No, I don’t want a rhubarb muffin
A poem about why I hate rhubarb
In the 80s
Velvet leaf did a star turn
In an ad for some kind of herbicide
Hairy, violet-black vines
Twisting and writhing
Inching over window sills
Knocking over lamps
A tagline told you what to kill it with
But I can’t remember it now.
Then, in the backyard:
My mom, holding an armload of rhubarb
I was on the back step, smiling.
There was so much of it!
Lady, our golden lab-retriever
Nibbled on a leaf
Mom said, “Do you want to get sick?”
A few nights later,
Rhubarb did a star turn
In my dream, playing the role
Of the malevolent plant
It thrust through the floor
Of my grandparents’ house and
Hoisted it so high on red stalk stilts.
From then on,
I crossed the street to avoid
The veiny, alligator-green leaves
That nod savagely in the breeze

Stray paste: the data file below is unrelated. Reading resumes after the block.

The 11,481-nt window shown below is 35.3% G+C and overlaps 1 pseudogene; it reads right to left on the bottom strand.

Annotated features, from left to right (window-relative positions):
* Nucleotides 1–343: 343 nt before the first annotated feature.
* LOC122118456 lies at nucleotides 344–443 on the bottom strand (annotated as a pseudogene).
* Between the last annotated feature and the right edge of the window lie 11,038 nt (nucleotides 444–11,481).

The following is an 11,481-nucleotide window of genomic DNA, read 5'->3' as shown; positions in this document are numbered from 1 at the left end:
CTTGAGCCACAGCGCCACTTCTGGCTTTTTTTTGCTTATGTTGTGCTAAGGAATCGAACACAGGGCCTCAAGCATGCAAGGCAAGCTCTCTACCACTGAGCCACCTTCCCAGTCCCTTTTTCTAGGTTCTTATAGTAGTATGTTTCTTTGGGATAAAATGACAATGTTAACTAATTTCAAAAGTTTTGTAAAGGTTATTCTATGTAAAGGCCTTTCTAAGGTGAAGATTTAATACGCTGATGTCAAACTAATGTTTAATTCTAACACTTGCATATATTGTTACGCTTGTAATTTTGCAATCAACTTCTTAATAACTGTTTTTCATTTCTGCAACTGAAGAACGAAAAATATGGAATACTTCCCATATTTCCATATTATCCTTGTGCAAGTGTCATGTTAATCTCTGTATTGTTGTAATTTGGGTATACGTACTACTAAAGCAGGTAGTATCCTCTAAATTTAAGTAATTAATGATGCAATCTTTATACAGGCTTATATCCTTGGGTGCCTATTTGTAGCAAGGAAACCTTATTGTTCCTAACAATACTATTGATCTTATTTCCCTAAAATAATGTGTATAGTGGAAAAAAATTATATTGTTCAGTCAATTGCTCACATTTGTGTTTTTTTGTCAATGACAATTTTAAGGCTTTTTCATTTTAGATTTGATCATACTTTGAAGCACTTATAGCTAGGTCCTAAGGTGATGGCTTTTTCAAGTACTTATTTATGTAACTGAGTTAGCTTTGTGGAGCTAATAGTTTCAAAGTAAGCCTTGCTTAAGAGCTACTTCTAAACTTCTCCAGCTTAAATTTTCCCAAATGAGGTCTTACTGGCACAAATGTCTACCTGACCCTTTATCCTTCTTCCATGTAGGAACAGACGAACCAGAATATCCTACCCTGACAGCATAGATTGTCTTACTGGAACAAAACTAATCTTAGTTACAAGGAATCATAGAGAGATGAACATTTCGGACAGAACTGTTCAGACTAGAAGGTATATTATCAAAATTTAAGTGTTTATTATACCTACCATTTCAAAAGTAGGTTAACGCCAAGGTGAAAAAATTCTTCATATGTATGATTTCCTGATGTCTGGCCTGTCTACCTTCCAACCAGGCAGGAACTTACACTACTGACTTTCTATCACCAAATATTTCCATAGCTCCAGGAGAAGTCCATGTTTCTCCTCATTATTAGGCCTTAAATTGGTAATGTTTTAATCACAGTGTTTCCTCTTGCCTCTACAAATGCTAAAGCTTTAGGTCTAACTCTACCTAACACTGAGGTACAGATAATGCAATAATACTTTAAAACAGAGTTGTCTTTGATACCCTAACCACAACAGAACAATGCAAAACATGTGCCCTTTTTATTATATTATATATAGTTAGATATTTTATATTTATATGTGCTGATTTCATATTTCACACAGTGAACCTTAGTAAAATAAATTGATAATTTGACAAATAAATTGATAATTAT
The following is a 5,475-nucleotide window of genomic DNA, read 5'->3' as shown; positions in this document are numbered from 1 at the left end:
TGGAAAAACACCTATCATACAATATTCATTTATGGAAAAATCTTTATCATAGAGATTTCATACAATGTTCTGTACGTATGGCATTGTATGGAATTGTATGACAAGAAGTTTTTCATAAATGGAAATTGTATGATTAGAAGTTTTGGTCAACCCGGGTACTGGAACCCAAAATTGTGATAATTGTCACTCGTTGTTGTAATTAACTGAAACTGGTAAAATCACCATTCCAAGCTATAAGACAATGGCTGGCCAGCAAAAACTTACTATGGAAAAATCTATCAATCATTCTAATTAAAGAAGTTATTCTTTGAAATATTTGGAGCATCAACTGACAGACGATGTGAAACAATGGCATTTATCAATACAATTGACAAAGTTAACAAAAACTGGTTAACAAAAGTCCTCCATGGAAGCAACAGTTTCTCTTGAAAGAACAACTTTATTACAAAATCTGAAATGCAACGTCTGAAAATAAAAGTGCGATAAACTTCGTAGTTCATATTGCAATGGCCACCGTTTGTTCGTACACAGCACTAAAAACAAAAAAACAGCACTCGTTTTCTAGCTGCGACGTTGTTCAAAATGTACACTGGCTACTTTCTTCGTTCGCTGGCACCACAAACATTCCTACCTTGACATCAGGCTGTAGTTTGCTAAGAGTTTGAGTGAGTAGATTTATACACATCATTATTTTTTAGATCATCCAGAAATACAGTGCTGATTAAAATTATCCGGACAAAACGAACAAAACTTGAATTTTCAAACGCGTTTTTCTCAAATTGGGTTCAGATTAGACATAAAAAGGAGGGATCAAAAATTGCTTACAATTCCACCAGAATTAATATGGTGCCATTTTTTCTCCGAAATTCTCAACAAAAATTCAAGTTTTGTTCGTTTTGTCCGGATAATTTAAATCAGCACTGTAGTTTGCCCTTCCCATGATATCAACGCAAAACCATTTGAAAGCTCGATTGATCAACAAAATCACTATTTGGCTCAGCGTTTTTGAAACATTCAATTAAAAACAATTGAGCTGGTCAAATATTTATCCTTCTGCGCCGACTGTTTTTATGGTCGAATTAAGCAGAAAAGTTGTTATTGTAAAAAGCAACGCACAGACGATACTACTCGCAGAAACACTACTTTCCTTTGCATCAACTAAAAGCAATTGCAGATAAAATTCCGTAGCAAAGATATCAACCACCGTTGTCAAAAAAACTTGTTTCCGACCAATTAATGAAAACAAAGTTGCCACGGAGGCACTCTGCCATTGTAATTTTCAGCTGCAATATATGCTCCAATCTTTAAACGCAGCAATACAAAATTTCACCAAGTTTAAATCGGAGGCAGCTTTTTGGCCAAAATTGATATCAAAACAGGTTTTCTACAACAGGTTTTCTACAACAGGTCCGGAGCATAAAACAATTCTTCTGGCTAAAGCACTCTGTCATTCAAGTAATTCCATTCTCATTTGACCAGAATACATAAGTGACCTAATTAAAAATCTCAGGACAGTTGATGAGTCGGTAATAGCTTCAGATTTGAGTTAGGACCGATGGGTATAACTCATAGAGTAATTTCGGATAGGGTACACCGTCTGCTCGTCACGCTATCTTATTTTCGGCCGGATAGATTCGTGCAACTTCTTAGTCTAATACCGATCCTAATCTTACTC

Some houses had hedgerows of it
In their yards, and I walked fast
The worst was when they let it go to seed
Clusters of white flowers promising
More rhubarb. I’m pro-abortion.
I washed the car with dad
He said, “Turn on the hose.”
The hose was by the rhubarb patch
I couldn’t go near.
“How old are you? Nine?”
He crept toward the rhubarb patch
His grin sent me racing
Into the house, up the stairs, into the closet
Where I slammed the door.
I opened the door a crack
And there he was, a demented matador
Waving a big veiny bright green leaf
Right in my face
I shut the door and waited,
Fearing he’d left it on the floor
For me to step on.
Now, I eat a muffin
What is this red, tart, damp thing?
It had better not be…
I dig my fingers in
And pick it apart
Until there’s nothing but pale crumbs
And I’ve lost my appetite.
Author’s note: I haven’t written poetry since high school, butposted a poem that mentions rhubarb and it inspired me to do something with my horticultural trauma.